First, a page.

"Lloyd Zusman" <ljz / asfast.com> schrieb im Newsbeitrag
news:m3vfg2tsvl.fsf / asfast.com...
> "Robert Klemme" <bob.news / gmx.net> writes:
>
> > "Lloyd Zusman" <ljz / asfast.com> schrieb im Newsbeitrag
> > news:m3fz7711m6.fsf / asfast.com...
> >>
> >> [ ... ]
> >>
> >> Why not just use the 'sync' module that is already being utilized in
> >> the program?  i.e. ...
> >>
> >>   $fileThreads = [].extend(Sync_m)
> >
> > Oh, I overlooked that.  Is that std Ruby?  (Monitor and Mutex are)
>
> Sync_m has been around ever since 1.6.x, and it's excplicitly mentioned
> in the Pickaxe book (on page 120, the last line of the "Condition
> Variables" section of Chapter 11, "Threads and Processes").  You can see
> the code in RUBYINSTALLDIR/lib/sync.rb

Oh, once again learned something new.  But as far as I can see it's only
mentioned at this single location - no examples no additional
explanations.

> >> Thanks.  But how about this slight variation?  Since I had
exit(rtail),
> >> I could just do it this way ...
> >>
> >>   # at the bottom of the script ...
> >>   begin
> >>     rtail
> >>     result = 0
> >>     # or if I want:    result = rtail
> >>   rescue Exception => e
> >>     $stderr.puts("!!! #{e}")
> >>     result = 1
> >>   end
> >>   exit(result)
> >
> > I prefer this:
> >
> >   # at the bottom of the script ...
> >   begin
> >     exit rtail
> >   rescue Exception => e
> >     $stderr.puts("!!! #{e}")
> >     exit 1
> >   end
> >
> > because it's more robust if you change your mind and want to do
different
> > things (like not exiting).  It keeps information more local.  Maybe
this is
> > a habit I got from Java because compilers can warn you if you put the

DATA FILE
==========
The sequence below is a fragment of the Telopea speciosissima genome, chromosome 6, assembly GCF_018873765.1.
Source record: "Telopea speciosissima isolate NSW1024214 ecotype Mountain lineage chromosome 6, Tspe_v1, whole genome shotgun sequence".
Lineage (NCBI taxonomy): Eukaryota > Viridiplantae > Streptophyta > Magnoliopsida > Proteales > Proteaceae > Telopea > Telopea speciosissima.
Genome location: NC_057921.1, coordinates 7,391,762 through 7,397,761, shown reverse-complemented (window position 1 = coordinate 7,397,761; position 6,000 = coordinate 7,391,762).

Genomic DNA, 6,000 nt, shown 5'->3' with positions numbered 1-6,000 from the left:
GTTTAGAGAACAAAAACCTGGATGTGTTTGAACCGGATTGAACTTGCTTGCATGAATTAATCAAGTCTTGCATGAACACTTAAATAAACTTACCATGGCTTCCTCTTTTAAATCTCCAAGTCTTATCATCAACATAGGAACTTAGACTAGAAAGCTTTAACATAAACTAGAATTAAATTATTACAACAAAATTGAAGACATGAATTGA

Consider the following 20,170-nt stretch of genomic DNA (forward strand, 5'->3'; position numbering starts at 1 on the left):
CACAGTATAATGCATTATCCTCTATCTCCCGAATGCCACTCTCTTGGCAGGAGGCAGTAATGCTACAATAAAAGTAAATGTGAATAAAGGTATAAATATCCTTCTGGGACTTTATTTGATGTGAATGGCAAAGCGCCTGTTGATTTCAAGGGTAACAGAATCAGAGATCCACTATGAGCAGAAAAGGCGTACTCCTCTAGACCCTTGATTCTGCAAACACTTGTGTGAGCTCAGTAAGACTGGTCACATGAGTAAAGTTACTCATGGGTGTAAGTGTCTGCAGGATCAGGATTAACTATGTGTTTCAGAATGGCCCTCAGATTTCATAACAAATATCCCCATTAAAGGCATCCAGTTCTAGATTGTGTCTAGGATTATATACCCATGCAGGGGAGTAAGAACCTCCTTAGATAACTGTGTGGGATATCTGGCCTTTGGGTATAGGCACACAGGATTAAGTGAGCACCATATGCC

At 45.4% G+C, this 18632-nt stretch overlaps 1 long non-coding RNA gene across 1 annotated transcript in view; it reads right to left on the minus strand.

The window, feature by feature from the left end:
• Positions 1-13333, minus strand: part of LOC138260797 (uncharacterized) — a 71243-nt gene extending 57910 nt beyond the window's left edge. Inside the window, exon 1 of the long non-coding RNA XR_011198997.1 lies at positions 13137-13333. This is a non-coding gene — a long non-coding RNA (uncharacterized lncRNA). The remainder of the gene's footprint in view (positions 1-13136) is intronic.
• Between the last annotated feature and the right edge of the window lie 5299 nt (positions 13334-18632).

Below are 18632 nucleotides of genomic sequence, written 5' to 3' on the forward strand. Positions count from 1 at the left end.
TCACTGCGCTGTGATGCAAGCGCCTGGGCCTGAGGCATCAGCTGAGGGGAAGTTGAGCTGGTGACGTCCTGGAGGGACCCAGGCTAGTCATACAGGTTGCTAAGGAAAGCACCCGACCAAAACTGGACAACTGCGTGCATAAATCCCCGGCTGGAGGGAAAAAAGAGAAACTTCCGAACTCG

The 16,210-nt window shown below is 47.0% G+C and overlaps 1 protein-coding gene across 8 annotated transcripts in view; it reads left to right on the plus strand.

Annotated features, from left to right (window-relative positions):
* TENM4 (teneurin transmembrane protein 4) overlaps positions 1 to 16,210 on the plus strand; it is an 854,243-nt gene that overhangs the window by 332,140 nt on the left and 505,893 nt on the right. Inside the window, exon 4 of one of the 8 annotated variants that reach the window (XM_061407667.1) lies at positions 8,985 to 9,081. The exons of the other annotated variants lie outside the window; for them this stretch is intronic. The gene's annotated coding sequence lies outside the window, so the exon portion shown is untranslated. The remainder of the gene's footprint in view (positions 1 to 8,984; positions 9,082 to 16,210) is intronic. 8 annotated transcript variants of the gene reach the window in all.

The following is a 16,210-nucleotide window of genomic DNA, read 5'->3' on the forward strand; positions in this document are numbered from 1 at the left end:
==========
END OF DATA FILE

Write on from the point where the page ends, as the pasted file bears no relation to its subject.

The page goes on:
exit
> > (or return for methods) into their respective neighborhood and forget
one of
> > them.
>
> ??? In your case, the problem you mentioned (forgetting exit or return)
> seems _more_ likely, since you explicitly code 'exit' in two places.  In
> my version, it only appears once.  Using your construct ...
>
>   # at the bottom of the script ...
>   begin
>     exit rtail
>   rescue Exception => e
>     $stderr.puts("!!! #{e}")
>     ###exit 1
>     accidentally_forget_to_exit()
>   end

Yeah, but you'll soon recognize that the program does not exit.  While
it's more difficult ro recognize that it exits in both cases but you
wanted it to do something else in once case IMHO.  Maybe it's a matter of
taste or my usage to Eclipse's excellent Java support which gives you
compile error messages and warnings that help a lot.  Of course, Ruby is
not compiled... :-)

> If I want to do something other than exiting, then I can do the
> following with my construct:
>
>    # at the bottom of the script ...
>    begin
>      result = rtail
>    rescue Exception => e
>      $stderr.puts("!!! #{e}")
>      result = 1
>    end
>    ###exit(result)
>    do_something_other_than_exiting(result)

Yeah, but that treats both cases (ok and error) the same and you have to
make a distinction in do_something_other_than_exiting().  That's typically
bad; it's better to have separate methods that handle each case
individually because methods then do just *one* thing and not two.  Of
course, if you do the same in every case it's reasonable to have a single
method.

> > It will be even clearer if you break this code up into multiple method
> > invocations.  Then you'll have methods like:
> >
> > begin
> >   File.open("foo.txt") do |io|
> >     # IO is open here
> >     # do more stuff
> >   end
> > rescue Errno::Enoent => e
> >   $stderr.puts "ERROR: ..."
> > rescue OtherError => e
> >   ...
> > end
>
> Yes, I often do that.  It just seems like overkill in my small app.

Personally I prefer that kind of "overkill" over other strategies.

> > Reusing a global (!) for the current error message looks irritating to
> > me.
>
> Yep.  That's why I said that I don't like it.  I gave that example to
> show how undesirable it is.

Ah, ok.

> Good point.  I have now replaced the $0.sub(...) call with this:
>
>   File.basename($0)
>
> I believe that it's better than the File.split version, because it is
> giving me exactly what I want: the basename of the file.  That makes the
> code more self-documenting; and besides, I already use File.basename
> elsewhere in the code for the same purpose.

Yeah, much better.  I didn't think of File#basename.

Kind regards

    robert